The clothes we all should have in our bug out bags

By Nick Oetken
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Author: LHOON - CC BY-SA 2.5
 
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There are many different disaster scenarios that could happen, but if there’s one thing that they all share in common, it’s that they can and will happen when we least expect them to. We have no idea what time of year or even what time of day when disasters will strike, but one thing that you can predict is the environment that you will be in.

When packing your bug out bag, you need to have enough gear to last you for a minimum of three days or 72 hours. When you need to leave your home, your bug out bag is what you grab, so make sure it is always ready to go. It must contain essential clothing items that will help you to survive your environment.  If you live in a cold environment, for example, then you would be wise to pack warm clothing.

We will now discuss the different types of clothes that you will need to include in your bug out bag.

Jacket, shirt, and pants

It’s pretty simple, you absolutely must have spare, dry clothing in your bug out bag that can replace the clothes you are currently wearing.

Your bug out bag needs to be easy to carry

This means, without exception, including an extra pair of pants, a jacket (a light fleece jacket will do), as well as a T-shirt. When the clothes that you have on become torn or dirty in a disaster situation, you can then use the spares in your bug out bag as a simple replacement. Keep in mind that your spare clothes can also be used for medical/first aid purposes, such as for fashioning tourniquets, slings, or tying splints to broken limbs.

A good coat

No, a simple light fleece jacket does not count here. We are talking about a warm and heavy duty coat that will serve you as your shell layer in a cold environment and is able to resist ice, snow, and wind effectively. The purpose of having a heavy duty coat is not exactly to keep you warm (that’s why you wear an insulation layer such as fleece or wool beneath it), but instead to keep you safely protected the wind and rain.

If your bug out bag is too small to hold an entire coat, then you will need to tie your coat to the outside of it. But don’t let this deter you from not including it. A heavy duty jacket is essential for any kind of cold conditions and will keep you alive. At the very least, you will be able to use out as a pillow!

Shoes and socks

Shoes are more difficult to pack into your bug out bag than the rest of the clothes we are discussing, because they are bulkier. But as with your coat, if you are not able to stuff them into the bag itself then you can least them to the outside instead.

The best types of shoes to include are a solid pair of boots or hiking shoes that provide you with just the right combo of comfort, support, and suitable traction over wet environments. You are going to be doing a lot of walking while bugging out and that means your shoes can and will wear down over the course of time, so high quality cannot be sacrificed.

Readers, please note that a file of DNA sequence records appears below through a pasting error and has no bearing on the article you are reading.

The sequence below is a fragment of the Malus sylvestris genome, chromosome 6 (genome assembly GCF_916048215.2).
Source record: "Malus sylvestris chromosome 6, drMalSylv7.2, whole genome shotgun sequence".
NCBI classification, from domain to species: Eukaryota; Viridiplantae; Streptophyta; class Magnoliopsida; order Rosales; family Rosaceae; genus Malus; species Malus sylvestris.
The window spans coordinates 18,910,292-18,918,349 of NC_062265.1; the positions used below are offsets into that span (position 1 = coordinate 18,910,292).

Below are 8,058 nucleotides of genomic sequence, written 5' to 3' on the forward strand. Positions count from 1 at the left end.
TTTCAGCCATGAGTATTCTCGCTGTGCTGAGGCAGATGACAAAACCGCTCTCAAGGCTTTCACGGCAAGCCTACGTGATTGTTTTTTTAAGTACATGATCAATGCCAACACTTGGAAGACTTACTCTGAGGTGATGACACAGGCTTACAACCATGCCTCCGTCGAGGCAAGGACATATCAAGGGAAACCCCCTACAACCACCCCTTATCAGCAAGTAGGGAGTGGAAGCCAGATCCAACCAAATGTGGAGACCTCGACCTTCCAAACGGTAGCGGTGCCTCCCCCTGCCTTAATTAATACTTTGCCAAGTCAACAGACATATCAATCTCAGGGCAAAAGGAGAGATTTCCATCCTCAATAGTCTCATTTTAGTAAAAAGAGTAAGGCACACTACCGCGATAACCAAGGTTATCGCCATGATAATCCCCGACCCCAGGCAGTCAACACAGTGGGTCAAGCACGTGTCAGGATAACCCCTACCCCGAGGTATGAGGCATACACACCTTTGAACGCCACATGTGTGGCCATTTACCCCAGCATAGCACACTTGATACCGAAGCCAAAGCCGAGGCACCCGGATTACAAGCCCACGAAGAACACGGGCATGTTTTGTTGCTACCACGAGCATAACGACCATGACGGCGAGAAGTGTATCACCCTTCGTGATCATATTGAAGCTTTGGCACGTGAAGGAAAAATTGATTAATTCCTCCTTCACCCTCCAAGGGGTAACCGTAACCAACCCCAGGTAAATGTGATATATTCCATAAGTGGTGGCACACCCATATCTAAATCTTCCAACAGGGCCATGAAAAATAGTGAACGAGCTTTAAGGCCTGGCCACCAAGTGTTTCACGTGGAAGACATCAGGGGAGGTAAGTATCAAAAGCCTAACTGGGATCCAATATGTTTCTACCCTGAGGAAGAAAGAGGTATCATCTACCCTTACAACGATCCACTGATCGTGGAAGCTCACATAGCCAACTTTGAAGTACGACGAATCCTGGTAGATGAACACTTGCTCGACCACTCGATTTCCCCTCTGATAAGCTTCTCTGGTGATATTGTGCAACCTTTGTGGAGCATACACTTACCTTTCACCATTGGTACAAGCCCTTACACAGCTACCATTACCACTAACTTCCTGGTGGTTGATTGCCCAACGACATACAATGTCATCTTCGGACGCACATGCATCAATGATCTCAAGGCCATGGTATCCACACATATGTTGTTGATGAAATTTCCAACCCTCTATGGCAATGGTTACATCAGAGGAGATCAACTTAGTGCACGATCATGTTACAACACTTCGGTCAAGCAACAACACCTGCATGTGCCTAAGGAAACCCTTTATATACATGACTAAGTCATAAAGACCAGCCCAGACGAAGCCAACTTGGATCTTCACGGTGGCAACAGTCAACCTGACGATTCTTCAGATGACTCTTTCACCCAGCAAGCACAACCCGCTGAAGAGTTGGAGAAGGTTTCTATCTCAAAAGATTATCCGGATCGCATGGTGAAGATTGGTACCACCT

Good socks and boots are essential to keep your feet healthy and protected

In addition, many outdoors people would suggest that you include snowshoes with your bug out bag as well for snowy survival scenarios in the winter, but obviously, snowshoes will be very bulky. You can, by all means, include a pair if you want, but as an alternative, you can just keep a pair of snowshoes in your vehicle and then fashion your own DIY snowshoes out of stout sticks.

An extra pair of socks (or multiple pairs) are some of the most important clothing items that you can have in your survival kit or bug out bag period. If you walk around in damp socks long enough, this will result in gangrene/trench foot, which would be devastating in a survival scenario. Plan on including a minimum of two extra pairs of socks in your bug out bag. Warm your used or wet socks over a fire.

Gloves and hats

You can try and keep your hands warm by keeping them in your pockets while you walk, but the simplest method to prevent frostbite on your hands is just to use gloves. Specifically invest in durable, working or hunting gloves, which will provide protection, for example if you need to build a shelter. Even a minor injury can quickly become a major problem if it gets infected.

Choose gear that matches your environment

As for your hat, the best option will often be one woven out of a warm and comfortable material with lots of insulation. Fleece or wool are both excellent examples. However, if you are in a hot environment then a hat that provides protection from the sun is invaluable.

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